The Attorney General’s Office recently filed a petition with the Supreme Court requesting that it review a ruling by the Maryland Court of Appeals that could cost local government approximately $50 million a year. As reported by the Baltimore Sun (limited free views available):
Maryland provides credits for taxes that are paid to other states but does not extend those credits to the local portion of the state taxes that is used to partly fund counties and Baltimore. Brian and Karen Wynne, a Howard County couple, contested the second part of the law and the state’s top court ruled this year that it violates the Commerce Clause of the U.S. Constitution.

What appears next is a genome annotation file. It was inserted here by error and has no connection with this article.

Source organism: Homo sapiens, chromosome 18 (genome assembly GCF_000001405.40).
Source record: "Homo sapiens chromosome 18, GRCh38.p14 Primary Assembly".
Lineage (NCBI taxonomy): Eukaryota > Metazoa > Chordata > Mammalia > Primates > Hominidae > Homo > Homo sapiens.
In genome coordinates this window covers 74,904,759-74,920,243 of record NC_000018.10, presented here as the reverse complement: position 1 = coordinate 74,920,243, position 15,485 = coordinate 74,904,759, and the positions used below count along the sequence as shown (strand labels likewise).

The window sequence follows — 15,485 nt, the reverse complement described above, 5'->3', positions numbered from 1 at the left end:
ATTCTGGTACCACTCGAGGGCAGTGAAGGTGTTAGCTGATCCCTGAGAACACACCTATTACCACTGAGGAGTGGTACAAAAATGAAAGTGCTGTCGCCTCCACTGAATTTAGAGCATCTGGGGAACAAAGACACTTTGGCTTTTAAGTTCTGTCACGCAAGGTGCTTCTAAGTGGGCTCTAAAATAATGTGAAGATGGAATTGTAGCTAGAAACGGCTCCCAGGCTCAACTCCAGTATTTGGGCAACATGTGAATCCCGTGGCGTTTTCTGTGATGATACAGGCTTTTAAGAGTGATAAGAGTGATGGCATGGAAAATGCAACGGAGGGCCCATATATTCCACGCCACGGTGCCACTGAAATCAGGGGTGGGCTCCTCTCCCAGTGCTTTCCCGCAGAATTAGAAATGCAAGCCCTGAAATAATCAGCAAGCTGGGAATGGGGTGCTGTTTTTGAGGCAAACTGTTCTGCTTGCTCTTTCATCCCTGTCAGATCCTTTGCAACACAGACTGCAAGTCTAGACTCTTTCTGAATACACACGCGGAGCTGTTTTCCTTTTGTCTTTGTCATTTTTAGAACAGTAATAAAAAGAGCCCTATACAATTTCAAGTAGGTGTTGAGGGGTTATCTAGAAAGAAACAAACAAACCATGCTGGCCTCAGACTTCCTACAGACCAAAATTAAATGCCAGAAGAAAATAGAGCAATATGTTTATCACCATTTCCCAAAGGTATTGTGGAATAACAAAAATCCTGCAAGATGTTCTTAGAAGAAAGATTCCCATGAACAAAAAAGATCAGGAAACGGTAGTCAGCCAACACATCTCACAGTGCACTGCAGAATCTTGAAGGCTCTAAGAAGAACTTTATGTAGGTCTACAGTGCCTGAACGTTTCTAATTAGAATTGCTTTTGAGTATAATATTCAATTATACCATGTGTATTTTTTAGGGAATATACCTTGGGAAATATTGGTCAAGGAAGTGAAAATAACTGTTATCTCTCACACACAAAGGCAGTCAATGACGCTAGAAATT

In a petition to the U.S. Supreme Court, the attorney general’s office said the nation’s top court has long recognized the power of states to tax the entire income of their residents and called the Maryland high court’s finding “unprecedented.”
“The Constitution furnishes no basis for invalidating Maryland’s long-standing tax system or casting doubt on the validity of similar regimes maintained in other states,” the state’s lawyers wrote in the filing.
MACo has been following this case very closely over the past year and a summary of all actions leading up to the petition being filed with the Supreme Court can be found on Conduit Street. The petition filed with the Supreme Court can be found here.